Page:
Gary Lewis, director of Cobham-based Future Systems AV, took up the post of CEDIA chairman, representing Region 1 (the UK, Europe, Russia, the Middle East, Africa, Pakistan and India) towards the end of 2011. He shares his thoughts on the outlook for the association, the future direction of residential custom installation and the forthcoming CEDIA Awards Gala Dinner. What do you believe are CEDIA’s main objectives – and can you put them in order of importance?Under my two-year chairmanship, CEDIA has three main objectives, all of which share equal importance. We want to grow membership across the region. The initial target is to have 500 members by the end of 2012, which would be a continuation of our record membership growth last year in the region.
We are committed to carrying out more research into the market. This will help us better understand the opportunities and threats as well as giving us a clearer insight into market trends.
Thirdly, we will raise awareness of CEDIA’s profile, and the profile of its members to consumers. What do you think have been the main changes within the custom install world in recent years that have a bearing on what CEDIA does or how it does it?We have to be flexible to adapt to changes within the industry. With profit margins eroding, our members have to look for alternative forms of revenue, such as adding in service and maintenance contracts.
We have seen a change in the origin of our membership with a number of new members joining from the networking and security industries rather than the traditional AV industries. A recent survey of our members has highlighted the increase in service and maintenance contract business.
The Electronic Systems Contractor (ESC) of 2016 report, initiated by the CEDIA Technology Advisory Group, provided some interesting insights into the CI market over the next four years. For instance, the market for the CEDIA dealer will expand significantly, thanks to an increase in product sophistication and power, combined with reducing price-points. Products hitting the market in 2016 will be four times faster and consume only 25% of the power compared to those manufactured today, and networking and IP will be pervasive in most products. Mobile devices are predicted to be the primary interface for electronics in a customer’s home.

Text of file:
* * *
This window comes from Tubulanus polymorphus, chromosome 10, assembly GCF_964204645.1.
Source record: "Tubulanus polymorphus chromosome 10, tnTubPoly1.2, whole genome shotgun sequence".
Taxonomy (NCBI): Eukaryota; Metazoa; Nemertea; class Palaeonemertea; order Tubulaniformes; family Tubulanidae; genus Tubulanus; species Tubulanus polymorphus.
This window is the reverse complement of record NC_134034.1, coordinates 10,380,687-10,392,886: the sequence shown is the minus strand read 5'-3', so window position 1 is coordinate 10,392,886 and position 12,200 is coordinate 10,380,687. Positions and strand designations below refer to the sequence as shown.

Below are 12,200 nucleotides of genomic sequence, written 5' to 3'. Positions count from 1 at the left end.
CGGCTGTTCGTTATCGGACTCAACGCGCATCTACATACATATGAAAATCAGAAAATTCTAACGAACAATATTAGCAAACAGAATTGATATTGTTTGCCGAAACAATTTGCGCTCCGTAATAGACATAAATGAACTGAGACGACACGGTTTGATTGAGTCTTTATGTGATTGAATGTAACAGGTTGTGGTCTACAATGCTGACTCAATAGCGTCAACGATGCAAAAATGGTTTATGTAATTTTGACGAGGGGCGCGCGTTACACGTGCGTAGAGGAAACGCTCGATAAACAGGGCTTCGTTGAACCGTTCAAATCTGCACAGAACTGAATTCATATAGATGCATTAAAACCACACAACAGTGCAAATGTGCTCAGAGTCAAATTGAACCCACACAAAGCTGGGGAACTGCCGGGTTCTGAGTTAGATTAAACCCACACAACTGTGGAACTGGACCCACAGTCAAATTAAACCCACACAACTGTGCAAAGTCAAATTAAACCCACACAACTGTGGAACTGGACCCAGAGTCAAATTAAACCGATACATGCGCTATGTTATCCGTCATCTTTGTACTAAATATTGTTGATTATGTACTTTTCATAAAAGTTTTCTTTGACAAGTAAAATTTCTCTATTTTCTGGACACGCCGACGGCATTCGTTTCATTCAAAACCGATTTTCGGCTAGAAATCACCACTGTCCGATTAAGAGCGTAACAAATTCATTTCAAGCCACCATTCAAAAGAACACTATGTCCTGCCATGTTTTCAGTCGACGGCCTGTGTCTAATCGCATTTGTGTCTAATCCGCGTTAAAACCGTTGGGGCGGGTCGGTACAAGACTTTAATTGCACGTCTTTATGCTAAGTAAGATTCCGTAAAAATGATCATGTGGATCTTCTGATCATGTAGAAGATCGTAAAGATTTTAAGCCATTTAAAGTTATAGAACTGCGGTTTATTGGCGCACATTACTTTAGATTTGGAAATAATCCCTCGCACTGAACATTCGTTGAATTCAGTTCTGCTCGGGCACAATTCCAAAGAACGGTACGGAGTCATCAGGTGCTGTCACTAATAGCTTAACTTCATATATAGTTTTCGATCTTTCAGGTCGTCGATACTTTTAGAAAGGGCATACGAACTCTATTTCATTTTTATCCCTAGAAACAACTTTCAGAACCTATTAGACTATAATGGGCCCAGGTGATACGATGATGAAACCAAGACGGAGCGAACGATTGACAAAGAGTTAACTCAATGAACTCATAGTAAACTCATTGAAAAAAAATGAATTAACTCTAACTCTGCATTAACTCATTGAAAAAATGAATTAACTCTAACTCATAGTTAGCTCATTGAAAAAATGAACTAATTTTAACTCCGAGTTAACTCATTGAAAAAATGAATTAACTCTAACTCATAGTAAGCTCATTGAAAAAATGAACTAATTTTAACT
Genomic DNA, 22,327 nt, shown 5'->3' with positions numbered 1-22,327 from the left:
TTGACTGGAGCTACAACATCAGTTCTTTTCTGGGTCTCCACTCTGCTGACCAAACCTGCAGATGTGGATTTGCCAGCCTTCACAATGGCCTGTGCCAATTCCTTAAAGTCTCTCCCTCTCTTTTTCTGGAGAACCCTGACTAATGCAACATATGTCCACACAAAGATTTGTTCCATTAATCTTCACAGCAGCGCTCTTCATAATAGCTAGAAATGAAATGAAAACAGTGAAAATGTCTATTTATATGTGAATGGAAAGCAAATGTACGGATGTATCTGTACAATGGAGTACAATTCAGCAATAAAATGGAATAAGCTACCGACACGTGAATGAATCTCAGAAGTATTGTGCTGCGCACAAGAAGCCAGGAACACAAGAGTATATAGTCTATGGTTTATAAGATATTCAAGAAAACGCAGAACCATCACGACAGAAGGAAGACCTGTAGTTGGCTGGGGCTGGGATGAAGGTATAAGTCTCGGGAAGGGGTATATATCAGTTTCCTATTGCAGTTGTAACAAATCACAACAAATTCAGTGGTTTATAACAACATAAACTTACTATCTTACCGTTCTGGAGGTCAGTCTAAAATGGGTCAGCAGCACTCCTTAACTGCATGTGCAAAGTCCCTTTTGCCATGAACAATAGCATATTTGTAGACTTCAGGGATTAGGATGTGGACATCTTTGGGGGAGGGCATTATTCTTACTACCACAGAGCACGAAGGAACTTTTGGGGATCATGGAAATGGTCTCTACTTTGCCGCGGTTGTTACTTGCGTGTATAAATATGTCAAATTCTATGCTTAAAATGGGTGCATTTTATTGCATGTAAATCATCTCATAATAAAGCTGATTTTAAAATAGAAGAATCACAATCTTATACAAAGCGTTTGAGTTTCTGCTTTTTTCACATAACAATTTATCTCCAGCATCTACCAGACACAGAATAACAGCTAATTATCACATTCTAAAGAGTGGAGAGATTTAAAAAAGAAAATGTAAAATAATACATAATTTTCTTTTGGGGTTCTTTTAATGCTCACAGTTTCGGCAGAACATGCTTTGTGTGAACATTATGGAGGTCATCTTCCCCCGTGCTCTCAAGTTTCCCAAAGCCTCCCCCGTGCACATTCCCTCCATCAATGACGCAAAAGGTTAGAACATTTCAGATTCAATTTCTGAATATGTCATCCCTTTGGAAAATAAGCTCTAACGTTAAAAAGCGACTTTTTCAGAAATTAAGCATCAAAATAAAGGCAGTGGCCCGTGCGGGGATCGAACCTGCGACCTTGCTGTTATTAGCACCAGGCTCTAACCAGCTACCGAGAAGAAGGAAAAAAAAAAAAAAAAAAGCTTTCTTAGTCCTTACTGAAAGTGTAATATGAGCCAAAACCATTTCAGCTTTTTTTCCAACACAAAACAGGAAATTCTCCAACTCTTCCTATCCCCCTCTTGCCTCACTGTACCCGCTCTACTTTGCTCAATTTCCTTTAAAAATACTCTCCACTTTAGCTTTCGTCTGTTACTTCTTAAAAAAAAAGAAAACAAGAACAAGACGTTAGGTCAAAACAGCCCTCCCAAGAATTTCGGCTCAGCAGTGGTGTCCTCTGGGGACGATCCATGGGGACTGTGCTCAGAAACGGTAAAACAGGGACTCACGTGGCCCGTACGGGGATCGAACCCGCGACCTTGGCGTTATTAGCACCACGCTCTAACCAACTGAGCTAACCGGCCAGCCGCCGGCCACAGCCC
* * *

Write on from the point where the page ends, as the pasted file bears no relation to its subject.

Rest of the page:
The report also found that distributed audio will continue to be a significant part of systems integration in the home, so there will be an emerging opportunity for dealers to discuss, design and sell better quality systems to their customers. And finally, CEDIA members will face growing customer demand for a one-stop shop contractor capable of handling all electrical and electronic work on their home. Why have you decided not to hold the Home Technology Event this year?The Home Technology Event has proved an important platform for the industry to present new products to their customers and for installers to discover new solutions for their businesses. However, it has been heavily subsidised by CEDIA for the past few years. At the same time, many companies were struggling to commit dedicated marketing spend in the exhibition sector within this mature area of the market.
With our partnership with ISE providing an increasingly attractive Europe-wide solution more suited to CEDIA’s regional responsibilities, the CEDIA Board took the decision that the monies and resources we invest in the event could be better utilised in other areas. Are you looking at any alternative events to fill the gap left by the HTE?We certainly are.